This isn’t an official part of the Farm Values project, but I’ve posted a new piece here that relates very closely to the kinds of questions about scale, methods, economic survival, and civic debate in north-central Massachusetts that Farm Values was designed to explore.
Julie Rawson grew up on a western Illinois farm with parents who mixed agriculture, medicine (her father was a large-animal veterinarian), and activism (her mother was deeply engaged in civil rights issues). When she was pregnant with her first child, she said to her husband, Jack Kittredge, “I’m really sorry, but I think I have to raise these children on a farm.” Jack’s background was far more suburban. “I wasn’t a farmer and didn’t intend to be a farmer,” he recalls, “but I fully supported homesteading, raising your own food, having the kids have access to all the principles and lessons that nature teaches you.” Continue reading Back to the land again: Many Hands Organic Farm in Barre
On a humid July day, the barn at the first of Kate Stillman’s two farmsteads in Hardwick is filled with cheeping. Dozens, or perhaps hundreds, of young turkeys occupy one side of the nineteenth-century structure, their pink faces wearing the perplexed look that young turkeys always seem to have. Their short lives will end a few months later at a second farm in the southern part of town, where Kate has recently added a poultry abatoir that gives her greater control over the growing meat business she started ten years ago.
There were five local slaughterhouses in Athol when Beverly and Lewis Adams began to sell packaged meat as part of a transition away from the increasingly unprofitable business of dairying. Lewis slaughtered the cows and pigs they raised on their Bearsden Road farm, an Italian butcher from Donelan’s market in Orange did the cutting, and Beverly packaged the meat for her husband to sell around town. The business grew, and after Lewis died suddenly in 1973, Beverly kept it going as a way to support her five children.
John and Laura Moore met 50 years ago at a 4H gathering in Washington, DC. Both were teenagers from farm families, hers in Michigan, his in Orange, Massachusetts, and they were sent to Washington in recognition of their prize-winning farm products. They fell in love, carried on a long-distance romance, then married and settled down two miles north of the center of Orange on the Cross Road farm where John was raised. They have lived and farmed there ever since, raising four children who still live close by. Their grandchildren are the ninth generation of Moores to live in this part of town.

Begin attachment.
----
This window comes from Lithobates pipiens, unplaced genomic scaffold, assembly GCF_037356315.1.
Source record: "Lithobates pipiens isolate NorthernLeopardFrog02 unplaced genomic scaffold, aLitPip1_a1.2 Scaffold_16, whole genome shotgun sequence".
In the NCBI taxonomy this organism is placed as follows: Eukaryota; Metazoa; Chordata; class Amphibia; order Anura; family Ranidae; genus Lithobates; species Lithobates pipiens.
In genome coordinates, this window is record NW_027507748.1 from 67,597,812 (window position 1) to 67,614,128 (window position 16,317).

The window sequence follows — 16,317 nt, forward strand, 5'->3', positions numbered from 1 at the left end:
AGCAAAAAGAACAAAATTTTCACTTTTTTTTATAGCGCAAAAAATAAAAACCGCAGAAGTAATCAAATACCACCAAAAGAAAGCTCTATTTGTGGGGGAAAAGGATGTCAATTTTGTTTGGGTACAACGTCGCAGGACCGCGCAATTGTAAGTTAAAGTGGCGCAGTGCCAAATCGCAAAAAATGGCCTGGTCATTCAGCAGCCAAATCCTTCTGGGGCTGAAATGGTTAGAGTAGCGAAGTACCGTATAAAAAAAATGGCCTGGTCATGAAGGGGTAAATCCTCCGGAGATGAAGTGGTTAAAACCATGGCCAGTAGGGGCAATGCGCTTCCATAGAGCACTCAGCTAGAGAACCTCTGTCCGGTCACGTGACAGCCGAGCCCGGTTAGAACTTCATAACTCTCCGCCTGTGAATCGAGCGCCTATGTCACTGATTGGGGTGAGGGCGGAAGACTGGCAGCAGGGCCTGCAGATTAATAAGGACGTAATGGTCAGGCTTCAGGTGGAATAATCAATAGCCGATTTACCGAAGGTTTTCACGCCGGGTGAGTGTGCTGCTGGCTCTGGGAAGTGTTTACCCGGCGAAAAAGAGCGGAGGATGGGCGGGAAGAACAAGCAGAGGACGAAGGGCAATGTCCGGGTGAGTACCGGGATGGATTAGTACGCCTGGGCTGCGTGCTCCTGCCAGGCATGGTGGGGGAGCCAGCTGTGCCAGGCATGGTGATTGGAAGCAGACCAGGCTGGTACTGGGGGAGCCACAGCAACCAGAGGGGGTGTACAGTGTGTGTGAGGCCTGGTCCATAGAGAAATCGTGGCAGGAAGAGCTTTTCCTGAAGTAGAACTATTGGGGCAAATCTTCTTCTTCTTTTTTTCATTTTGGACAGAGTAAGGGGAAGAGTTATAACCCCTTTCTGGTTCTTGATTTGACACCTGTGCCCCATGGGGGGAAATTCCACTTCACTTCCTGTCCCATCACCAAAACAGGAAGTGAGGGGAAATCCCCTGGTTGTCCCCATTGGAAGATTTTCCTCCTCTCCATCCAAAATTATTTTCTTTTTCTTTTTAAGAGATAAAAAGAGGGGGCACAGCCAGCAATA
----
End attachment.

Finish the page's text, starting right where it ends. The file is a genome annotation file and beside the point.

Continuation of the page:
It is as rural and as pastoral a story as can be imagined. It seems—and the farm feels—very far removed from the center of Orange, in either its industrial heyday or its struggling present. And yet Moore’s Maple Grove Farm has reflected the changes not only in Orange but in the area’s larger industrial economy for well over a century, and the linkages between them challenge us to see the farm and the town as two sides of the same story. Continue reading Farming at the edge of industry: Moore’s Maple Grove Farm, Orange
On a cold Sunday morning in February 1787, several thousand soldiers at the end of a brutal march through a blizzard surprised a sleeping army encamped in the center of Petersham and routed them quickly, all but ending an armed uprising by farmers in the central and western parts of the state. Just to the south was the farm of Benjamin Chandler, who had come to Petersham from Westford. We don’t know exactly when Chandler moved to town or where he stood on the politics of the “Regulation,” as Shays’s Rebellion was known to many. But we do know something of the subsequent history of his farm, including its recent purchase by young farmers who were able to leverage support from emerging models of land stewardship designed to keep farmland in production.
The two events are distant in time, but there’s a thread connecting the 18th century fight with the 21st century sale. At bottom, both were responses to a fundamental problem in American farming: having a farm doesn’t necessarily equate to having enough capital for a farmer to stay afloat in a market-oriented economy. Continue reading The big picture: The King farm in Petersham
Chase Hill Farm in Warwick feels like one of the most peaceful places on earth. It’s on one of those roads where you look twice when a car happens to drive by. There’s a view of Mount Monadnock across the fields to the northeast. Brown and white cows are usually to be seen grazing on one of the hillsides. A mysterious little doorway—the entrance to the cheese cave, it turns out—leads into the side of a hill. The only disruption is from the sheepdog who comes to meet you, but when Mark Fellows appears in response to her barking, he simply advises, “The best way to get her to stop is just to ignore her.”
The calm is partly a reflection of the farm’s location. But it’s also something that has been achieved gradually over the three decades since Mark and his wife Jeannette took over his parents’ business. Slowly and thoughtfully, they’ve been disentangling what was once a conventional commercial dairy from the surprisingly complex processes that have made cow’s milk one of the most fully industrialized of food products. At the same time, they’re part of a new partnership between farmers and land conservationists, a relationship that was by no means always amicable. Continue reading Deindustrial dairy: Chase Hill Farm, Warwick